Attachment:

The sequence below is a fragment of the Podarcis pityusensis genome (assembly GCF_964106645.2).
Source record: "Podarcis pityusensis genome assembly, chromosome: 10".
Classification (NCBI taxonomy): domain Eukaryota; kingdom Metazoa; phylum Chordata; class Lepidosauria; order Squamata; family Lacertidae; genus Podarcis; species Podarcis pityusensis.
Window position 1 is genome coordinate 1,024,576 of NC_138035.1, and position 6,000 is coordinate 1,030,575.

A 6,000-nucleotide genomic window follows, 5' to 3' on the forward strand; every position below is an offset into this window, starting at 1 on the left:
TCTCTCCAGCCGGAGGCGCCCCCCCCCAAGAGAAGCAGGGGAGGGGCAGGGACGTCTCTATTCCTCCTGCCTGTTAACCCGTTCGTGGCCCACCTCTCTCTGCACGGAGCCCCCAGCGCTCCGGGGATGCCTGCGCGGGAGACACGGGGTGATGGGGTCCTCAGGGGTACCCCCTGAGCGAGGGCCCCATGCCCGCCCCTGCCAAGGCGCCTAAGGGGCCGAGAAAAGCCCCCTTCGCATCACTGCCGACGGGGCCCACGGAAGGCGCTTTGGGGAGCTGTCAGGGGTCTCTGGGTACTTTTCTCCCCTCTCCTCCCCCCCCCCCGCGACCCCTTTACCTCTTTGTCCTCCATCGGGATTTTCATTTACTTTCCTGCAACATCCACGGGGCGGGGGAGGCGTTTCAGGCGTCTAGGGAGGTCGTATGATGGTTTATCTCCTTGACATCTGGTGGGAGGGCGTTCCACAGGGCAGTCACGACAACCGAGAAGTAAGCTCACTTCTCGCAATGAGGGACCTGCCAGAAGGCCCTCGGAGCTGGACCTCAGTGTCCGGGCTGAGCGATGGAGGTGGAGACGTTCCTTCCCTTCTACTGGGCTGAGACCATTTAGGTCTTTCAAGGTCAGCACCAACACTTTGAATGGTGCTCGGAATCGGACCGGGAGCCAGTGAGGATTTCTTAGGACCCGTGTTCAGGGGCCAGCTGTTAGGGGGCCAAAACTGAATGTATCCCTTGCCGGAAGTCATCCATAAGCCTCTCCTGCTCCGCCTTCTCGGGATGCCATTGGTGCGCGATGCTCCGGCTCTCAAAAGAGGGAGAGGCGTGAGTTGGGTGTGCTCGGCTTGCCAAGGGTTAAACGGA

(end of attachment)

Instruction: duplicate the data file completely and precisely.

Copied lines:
The sequence below is a fragment of the Podarcis pityusensis genome (assembly GCF_964106645.2).
Source record: "Podarcis pityusensis genome assembly, chromosome: 10".
Classification (NCBI taxonomy): domain Eukaryota; kingdom Metazoa; phylum Chordata; class Lepidosauria; order Squamata; family Lacertidae; genus Podarcis; species Podarcis pityusensis.
Window position 1 is genome coordinate 1,024,576 of NC_138035.1, and position 6,000 is coordinate 1,030,575.

A 6,000-nucleotide genomic window follows, 5' to 3' on the forward strand; every position below is an offset into this window, starting at 1 on the left:
TCTCTCCAGCCGGAGGCGCCCCCCCCCAAGAGAAGCAGGGGAGGGGCAGGGACGTCTCTATTCCTCCTGCCTGTTAACCCGTTCGTGGCCCACCTCTCTCTGCACGGAGCCCCCAGCGCTCCGGGGATGCCTGCGCGGGAGACACGGGGTGATGGGGTCCTCAGGGGTACCCCCTGAGCGAGGGCCCCATGCCCGCCCCTGCCAAGGCGCCTAAGGGGCCGAGAAAAGCCCCCTTCGCATCACTGCCGACGGGGCCCACGGAAGGCGCTTTGGGGAGCTGTCAGGGGTCTCTGGGTACTTTTCTCCCCTCTCCTCCCCCCCCCCCGCGACCCCTTTACCTCTTTGTCCTCCATCGGGATTTTCATTTACTTTCCTGCAACATCCACGGGGCGGGGGAGGCGTTTCAGGCGTCTAGGGAGGTCGTATGATGGTTTATCTCCTTGACATCTGGTGGGAGGGCGTTCCACAGGGCAGTCACGACAACCGAGAAGTAAGCTCACTTCTCGCAATGAGGGACCTGCCAGAAGGCCCTCGGAGCTGGACCTCAGTGTCCGGGCTGAGCGATGGAGGTGGAGACGTTCCTTCCCTTCTACTGGGCTGAGACCATTTAGGTCTTTCAAGGTCAGCACCAACACTTTGAATGGTGCTCGGAATCGGACCGGGAGCCAGTGAGGATTTCTTAGGACCCGTGTTCAGGGGCCAGCTGTTAGGGGGCCAAAACTGAATGTATCCCTTGCCGGAAGTCATCCATAAGCCTCTCCTGCTCCGCCTTCTCGGGATGCCATTGGTGCGCGATGCTCCGGCTCTCAAAAGAGGGAGAGGCGTGAGTTGGGTGTGCTCGGCTTGCCAAGGGTTAAACGGA